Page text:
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ERC Awards €2.5M to Team Studying Silent Mutations as Biomarkers

NEW YORK (GenomeWeb) – The European Research Council (ERC) has awarded a research team €2.5 million ($2.8 million) to study the evolution of silent mutations and their potential use in diagnostics and gene therapy.

So-called silent, or synonymous, mutations change the sequence of a gene but not the protein it encodes. Although previously thought to have no biological effect, new data suggest that silent mutations may be associated with disease states.

With the ERC funding, Laurence Hurst, director of the University of Bath's Milner Center for Evolution, aims to better understand how DNA sequences evolve at silent mutation sites and if that can be used as biomarkers, as well as to develop software that can identify disease-causing mutations.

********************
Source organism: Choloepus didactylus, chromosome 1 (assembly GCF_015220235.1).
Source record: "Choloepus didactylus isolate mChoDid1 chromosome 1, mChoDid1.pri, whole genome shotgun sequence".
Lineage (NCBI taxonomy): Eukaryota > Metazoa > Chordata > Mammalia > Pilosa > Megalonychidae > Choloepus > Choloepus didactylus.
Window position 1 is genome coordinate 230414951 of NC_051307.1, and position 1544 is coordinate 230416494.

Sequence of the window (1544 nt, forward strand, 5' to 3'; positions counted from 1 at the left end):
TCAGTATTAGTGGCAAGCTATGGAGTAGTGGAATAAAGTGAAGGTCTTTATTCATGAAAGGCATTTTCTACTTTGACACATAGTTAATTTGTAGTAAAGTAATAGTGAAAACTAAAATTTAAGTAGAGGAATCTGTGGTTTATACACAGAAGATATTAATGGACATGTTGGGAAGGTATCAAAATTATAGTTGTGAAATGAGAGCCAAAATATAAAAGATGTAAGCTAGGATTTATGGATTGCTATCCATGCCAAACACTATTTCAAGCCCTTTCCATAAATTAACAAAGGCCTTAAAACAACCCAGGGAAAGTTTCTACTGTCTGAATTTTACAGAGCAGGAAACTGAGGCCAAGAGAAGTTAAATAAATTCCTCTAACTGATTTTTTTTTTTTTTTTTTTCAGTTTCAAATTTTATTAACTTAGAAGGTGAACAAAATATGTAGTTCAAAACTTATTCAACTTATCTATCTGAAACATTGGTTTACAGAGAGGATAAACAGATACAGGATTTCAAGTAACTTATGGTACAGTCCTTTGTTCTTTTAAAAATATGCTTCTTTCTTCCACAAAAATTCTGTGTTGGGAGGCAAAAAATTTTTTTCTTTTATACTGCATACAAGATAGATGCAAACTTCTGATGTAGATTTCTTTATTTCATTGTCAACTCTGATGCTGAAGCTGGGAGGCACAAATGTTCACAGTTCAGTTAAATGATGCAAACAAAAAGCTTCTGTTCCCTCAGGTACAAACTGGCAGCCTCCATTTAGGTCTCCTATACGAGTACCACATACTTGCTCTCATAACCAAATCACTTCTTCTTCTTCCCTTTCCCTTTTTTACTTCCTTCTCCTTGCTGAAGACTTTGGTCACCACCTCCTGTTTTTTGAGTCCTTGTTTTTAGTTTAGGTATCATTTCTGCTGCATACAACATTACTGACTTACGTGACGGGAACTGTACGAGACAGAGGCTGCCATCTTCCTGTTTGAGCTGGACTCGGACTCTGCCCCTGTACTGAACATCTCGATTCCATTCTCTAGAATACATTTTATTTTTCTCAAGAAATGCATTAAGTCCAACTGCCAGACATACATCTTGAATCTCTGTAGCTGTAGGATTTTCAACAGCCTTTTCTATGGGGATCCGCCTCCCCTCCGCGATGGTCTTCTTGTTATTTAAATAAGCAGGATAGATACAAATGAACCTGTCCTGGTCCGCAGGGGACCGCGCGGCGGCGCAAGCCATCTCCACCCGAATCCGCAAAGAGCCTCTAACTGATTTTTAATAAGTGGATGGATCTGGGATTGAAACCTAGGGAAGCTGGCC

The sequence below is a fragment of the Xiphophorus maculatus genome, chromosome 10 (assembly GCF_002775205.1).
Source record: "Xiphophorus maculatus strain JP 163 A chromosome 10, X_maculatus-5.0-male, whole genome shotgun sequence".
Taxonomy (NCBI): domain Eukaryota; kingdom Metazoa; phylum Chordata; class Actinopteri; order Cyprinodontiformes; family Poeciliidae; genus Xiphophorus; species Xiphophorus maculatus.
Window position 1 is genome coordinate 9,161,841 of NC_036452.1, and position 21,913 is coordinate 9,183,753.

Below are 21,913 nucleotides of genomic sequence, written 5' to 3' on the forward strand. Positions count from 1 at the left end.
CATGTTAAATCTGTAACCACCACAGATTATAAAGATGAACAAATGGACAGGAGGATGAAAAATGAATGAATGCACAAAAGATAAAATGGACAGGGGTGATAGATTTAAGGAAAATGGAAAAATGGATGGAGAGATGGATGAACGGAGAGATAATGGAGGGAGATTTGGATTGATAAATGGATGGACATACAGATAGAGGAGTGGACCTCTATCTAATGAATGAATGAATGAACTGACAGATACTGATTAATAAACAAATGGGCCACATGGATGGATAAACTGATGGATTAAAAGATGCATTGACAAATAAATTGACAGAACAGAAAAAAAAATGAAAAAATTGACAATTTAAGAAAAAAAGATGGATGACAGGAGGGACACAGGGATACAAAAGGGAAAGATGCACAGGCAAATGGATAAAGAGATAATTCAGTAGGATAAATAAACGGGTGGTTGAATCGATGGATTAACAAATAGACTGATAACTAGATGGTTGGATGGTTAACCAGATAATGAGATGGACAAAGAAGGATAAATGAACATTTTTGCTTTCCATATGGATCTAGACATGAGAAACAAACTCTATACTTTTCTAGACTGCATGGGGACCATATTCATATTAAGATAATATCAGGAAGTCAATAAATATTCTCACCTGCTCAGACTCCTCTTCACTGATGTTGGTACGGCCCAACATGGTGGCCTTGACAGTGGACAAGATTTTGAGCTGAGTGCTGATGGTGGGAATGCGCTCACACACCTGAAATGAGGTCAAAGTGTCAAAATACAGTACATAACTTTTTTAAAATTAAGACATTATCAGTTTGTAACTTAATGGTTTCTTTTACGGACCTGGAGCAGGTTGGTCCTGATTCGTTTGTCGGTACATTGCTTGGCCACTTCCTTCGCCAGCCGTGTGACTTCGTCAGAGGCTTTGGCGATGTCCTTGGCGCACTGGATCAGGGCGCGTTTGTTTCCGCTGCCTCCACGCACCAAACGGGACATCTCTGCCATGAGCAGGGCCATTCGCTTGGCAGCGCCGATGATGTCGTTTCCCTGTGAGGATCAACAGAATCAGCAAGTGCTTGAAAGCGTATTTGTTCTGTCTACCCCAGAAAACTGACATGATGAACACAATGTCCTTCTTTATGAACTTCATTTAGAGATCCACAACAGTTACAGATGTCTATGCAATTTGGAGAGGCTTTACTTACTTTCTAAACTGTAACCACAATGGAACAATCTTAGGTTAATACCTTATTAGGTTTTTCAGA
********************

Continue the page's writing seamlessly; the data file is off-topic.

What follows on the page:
He also hopes to identify regions in the genome where DNA can be safely inserted for gene therapy applications.

"We’ve found that mutations in the genes that previously were thought to be irrelevant could in fact very important in causing and hence diagnosing diseases, cancer included," Hurst said in a statement.

"Our aim is not simply to improve diagnostics, but to improve gene-based therapies, as well, by giving the patient an improved version of the gene," he added. "Knowing why silent mutations matter should enable us to make really good replacement genes."

Collaborating with Hurst are Grzegorz Kudla from the University of Edinburgh and Zsuzsanna Izsvak of the Max Delbruck Center for Molecular Medicine at the Helmholtz Society.